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Little Jimmy Swagga
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Now that I have officially got a teenager on my hands, my nightmare has begun. It didn’t take too long for him to go from an adolescent who looked to mom for everything, to a kid who thinks his you-know-whut don’t stank.

It is really mind-boggling how little turn-around time there is to prepare for it, too. I thought I had a good year or two to batten down the hatches, not a freakin’ week or two!

Little Man comes home from school one day and gets all puffed up like he thinks he’s in Gangsta  Land, gettin’ in my face about not having any peanut butter and marshmallow fluff. I let it slide for a minute because he wasn’t lookin’ for the eighth-grader’s drug of choice, but when it got to be a daily habit of coming in the house with his posse and trying to embarrass his momma in front of the boyz ... well ... let’s just say momma set the record straight.

His latest little parade of bravado was nipped very quickly in front of the posse and left him a quivering mass of jelly.

The tears at the corners of his eyes, the pleading of ignorance as he had no idea why I was suddenly turning on him like a wild dingo.

I grabbed him up by his shirt collar and pulled him right up to my nose.

Boyzos were slowly backing out of the house and into the yard for fear of getting brain matter splattered on their clothes.

“Look here, kiddo,” I said in a low, menacing tone so as not to be misunderstood, “you can carry on with that little ‘tude you got goin’ on at school, but you better drop it the minute you hit the gate in the yard. If it crosses my threshold one more day, you will find yourself going to a bible camp for the rest of your life and on restriction till you’re 25. You got it?”

“Whudd I do? Whudd I do?” he whined, trying to avoid confrontation.

“You wanna come in here and start barking at me in front of your friends and treat me like a doormat? After all the stuff I do for you guys? I don’t think so.”

I dropped his collar and turned around, slamming a cabinet door shut.

He disappeared out the door and off they went.

They came back about a half hour later but three of them had already decided it was better to go home, so the buddy he came back with sat outside and they did homework together.

After his friend went home, he came in and apologized.

I know that he really wasn’t sure why he was apologizing, only that he’d made me mad and he’d better get back down on the floor and kiss my feet.

“Lookit,” I said, “I understand it can be hard at school sometimes, but you never ever come home and treat me like garbage. I am the one person who will always be in your corner, but if you try to pull this Jimmy Swagga act on me, I will rebel. I know you’re 13 and I know you have to see how far you can push the envelope. You’ve pushed as far as you possibly can, that’s all you need to be aware of. You got me?”

Eyes on the floor. Head hung down.

“Yes, ma’am. I’m sorry.”

“That’s more like it. I don’t wanna have to start walking around here with a belt draped around my neck to remind you of how ugly it can get (Pops used to do it — that belt draped around the neck thing — and it scared the living daylights out of us) in the blink of an eye.”

He nodded his low-slung head and said, “I just don’t know how I was acting that got you so mad is all.”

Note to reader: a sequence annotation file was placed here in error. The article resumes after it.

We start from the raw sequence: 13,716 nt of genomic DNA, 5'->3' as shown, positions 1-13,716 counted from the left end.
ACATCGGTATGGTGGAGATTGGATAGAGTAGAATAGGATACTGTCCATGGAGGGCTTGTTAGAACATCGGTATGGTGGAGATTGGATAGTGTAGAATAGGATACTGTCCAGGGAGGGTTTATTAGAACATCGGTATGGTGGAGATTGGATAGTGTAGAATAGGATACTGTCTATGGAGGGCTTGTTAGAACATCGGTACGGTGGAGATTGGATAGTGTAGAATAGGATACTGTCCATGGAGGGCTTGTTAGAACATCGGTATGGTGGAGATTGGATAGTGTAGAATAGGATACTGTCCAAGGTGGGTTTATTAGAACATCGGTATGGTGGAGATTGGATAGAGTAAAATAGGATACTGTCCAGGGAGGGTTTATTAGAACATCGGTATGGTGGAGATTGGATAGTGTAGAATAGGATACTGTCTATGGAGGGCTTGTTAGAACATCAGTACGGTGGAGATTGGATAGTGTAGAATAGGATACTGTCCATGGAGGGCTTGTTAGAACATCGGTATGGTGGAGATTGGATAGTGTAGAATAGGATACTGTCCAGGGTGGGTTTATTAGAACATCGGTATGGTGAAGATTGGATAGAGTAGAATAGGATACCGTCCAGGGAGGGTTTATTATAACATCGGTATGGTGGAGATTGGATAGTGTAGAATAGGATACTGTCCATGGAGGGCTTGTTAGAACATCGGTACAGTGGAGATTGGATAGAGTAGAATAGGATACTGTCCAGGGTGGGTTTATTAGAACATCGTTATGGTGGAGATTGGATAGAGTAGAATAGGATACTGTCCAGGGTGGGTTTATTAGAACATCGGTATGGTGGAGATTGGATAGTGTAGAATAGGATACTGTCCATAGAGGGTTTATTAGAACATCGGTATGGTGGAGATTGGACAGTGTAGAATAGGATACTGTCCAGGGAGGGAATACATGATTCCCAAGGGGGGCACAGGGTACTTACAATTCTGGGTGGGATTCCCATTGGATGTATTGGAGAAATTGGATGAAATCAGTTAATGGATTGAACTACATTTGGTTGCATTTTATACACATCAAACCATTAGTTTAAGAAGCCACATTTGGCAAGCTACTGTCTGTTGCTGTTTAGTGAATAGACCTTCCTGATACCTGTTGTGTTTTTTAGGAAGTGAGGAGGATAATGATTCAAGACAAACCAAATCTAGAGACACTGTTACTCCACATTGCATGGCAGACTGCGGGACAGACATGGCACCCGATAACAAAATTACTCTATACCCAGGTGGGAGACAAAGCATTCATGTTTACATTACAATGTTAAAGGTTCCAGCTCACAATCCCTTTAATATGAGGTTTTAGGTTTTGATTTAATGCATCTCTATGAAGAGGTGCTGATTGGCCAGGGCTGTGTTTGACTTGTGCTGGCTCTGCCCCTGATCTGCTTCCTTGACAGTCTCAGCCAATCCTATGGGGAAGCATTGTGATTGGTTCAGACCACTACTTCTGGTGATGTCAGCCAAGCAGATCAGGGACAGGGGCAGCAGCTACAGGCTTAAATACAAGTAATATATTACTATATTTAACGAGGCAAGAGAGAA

“Really? You have no idea what you were doing? Like you’ve been doing for the last two weeks?”

He shook his head and I said, “Here ... I’ll show you. ...”

I bent forward ever so slightly and bowed my arms out, thumped my chest and started mimicking him.

The chest thump was merely for effect.

“Yo, ma! Whachewgotfometoeat? We need money for Taco Bell. We need money for Subway. I ain’t eatin’ here ... you ain’t got nuthin’ for us to eat?? You don’t know nuthin’! Don’t touch me! Get off!”

“I don’t do that!” he said.

“Yes, you do. Every single day. I’m sick of it. Straighten up or you will find yourself living in another level of reality.”

He mumbled, “OK.”

Within minutes, he was back to his “normal” self, vacuuming his room, taking his laundry out to the laundry room, and then finally sitting down to finish his homework.

He became more engaging as the evening wore on, sitting down to watch television with me for a little while and eating dinner with zero complaints.

I relented slightly and let him have some time off for gaming, but there is a sign over his desk that says, “You mess up, all this business goes bye-bye!” with arrows pointing down to his PC and gaming equipment.

I tacked it up while he was doing his laundry.

He came out when he saw the sign and said, “Are you serious?” in that thump-thump swagga style and I said, “There you go again!” as I leaned in and thumped my chest at him.

Too many YouTube videos.

He stomped around for a minute and I laughed.

“What’s so funny?” he wanted to know.

“Keep it up. I’ve got a secret weapon up my sleeve!” I said, huffing some breath on my nails and polishing them off on my shirt.

“What is it?” he asked, turning paler than his normal color of mushroom.

“Can’t tell ya. You’ll find out soon enough if you don’t take it down a couple of notches. Just be mindful, that’s all I can tell you.”

He went back to his room, probably wracking his brain to figure out what I could do in retaliation.

Hmmm ... let’s see ... he’s got an upcoming visit to the dentist.

Novacaine ... or no novacaine?

I wouldn’t do it, naturally, but it’s a dang good threat, ain’t it?